The Problem

Pakistani society is finally coming to terms with the prevalence of child abuse, especially that perpetrated by relatives and friends of the family. Physical punishment in schools and in the home is widely accepted as normal disciplining. Meanwhile, despite its frequency, sexual abuse remains a taboo issue and is rarely reported in order to preserve family honor. In such a culture, both forms of abuse become normalized, and their physical and psychological impacts go unaddressed.

Nearly half of Pakistan’s population is below 18 years of age. According to unofficial data, 21 percent of children suffer from sexual abuse and 30 percent are suffering from nutritional neglect. Corporal punishment is extremely common in school and madrasahs. Young children being increasingly involved in labor, beggary, trafficking, prostitution, and as soldiers or even suicide bombers. This perception of children as “resources” must change for the health of Pakistan’s future; society must take responsibility for the proper development and treatment of its children, because its children are its future.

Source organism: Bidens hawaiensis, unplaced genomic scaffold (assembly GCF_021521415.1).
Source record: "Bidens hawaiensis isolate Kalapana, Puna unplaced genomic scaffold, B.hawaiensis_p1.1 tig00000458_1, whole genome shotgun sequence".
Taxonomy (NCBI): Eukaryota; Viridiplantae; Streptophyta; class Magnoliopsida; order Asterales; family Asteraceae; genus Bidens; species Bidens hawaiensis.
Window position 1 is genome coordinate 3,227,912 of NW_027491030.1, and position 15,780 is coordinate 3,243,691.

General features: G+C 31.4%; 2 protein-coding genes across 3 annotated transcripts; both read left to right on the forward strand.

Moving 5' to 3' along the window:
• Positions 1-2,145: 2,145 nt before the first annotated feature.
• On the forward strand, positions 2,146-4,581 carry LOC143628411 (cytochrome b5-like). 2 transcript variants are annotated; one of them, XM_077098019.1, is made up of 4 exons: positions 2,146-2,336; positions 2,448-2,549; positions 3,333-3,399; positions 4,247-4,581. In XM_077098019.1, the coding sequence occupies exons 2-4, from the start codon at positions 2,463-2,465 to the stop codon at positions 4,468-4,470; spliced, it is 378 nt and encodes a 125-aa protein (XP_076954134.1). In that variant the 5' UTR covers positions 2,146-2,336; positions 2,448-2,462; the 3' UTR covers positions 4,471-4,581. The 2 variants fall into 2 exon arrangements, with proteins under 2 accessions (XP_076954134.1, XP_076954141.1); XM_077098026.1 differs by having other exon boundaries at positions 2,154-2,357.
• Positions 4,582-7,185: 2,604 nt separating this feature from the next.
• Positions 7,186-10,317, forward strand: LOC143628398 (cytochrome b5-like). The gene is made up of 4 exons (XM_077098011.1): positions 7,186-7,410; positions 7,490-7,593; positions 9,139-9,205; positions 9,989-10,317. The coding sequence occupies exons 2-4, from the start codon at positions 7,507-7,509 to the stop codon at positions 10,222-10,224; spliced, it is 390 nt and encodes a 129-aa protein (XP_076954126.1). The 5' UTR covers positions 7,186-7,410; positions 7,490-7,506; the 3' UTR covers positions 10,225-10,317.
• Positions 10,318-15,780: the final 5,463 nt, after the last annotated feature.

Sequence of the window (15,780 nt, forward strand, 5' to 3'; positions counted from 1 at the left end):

As a medical doctor specializing in pediatric care, Aisha recognized how few doctors were equipped to deal effectively with obvious cases of child abuse. The main problem was that doctors, just like parents and guardians, were burdened with cultural norms of preserving family honor despite the visible physical and psychological suffering of their young patients. To make matters worse, the bureaucratic legal procedure for reporting cases of abuse discouraged reporting further. Many doctors were well aware that as whistleblowers they would risk losing their credibility in their communities and thus losing their work.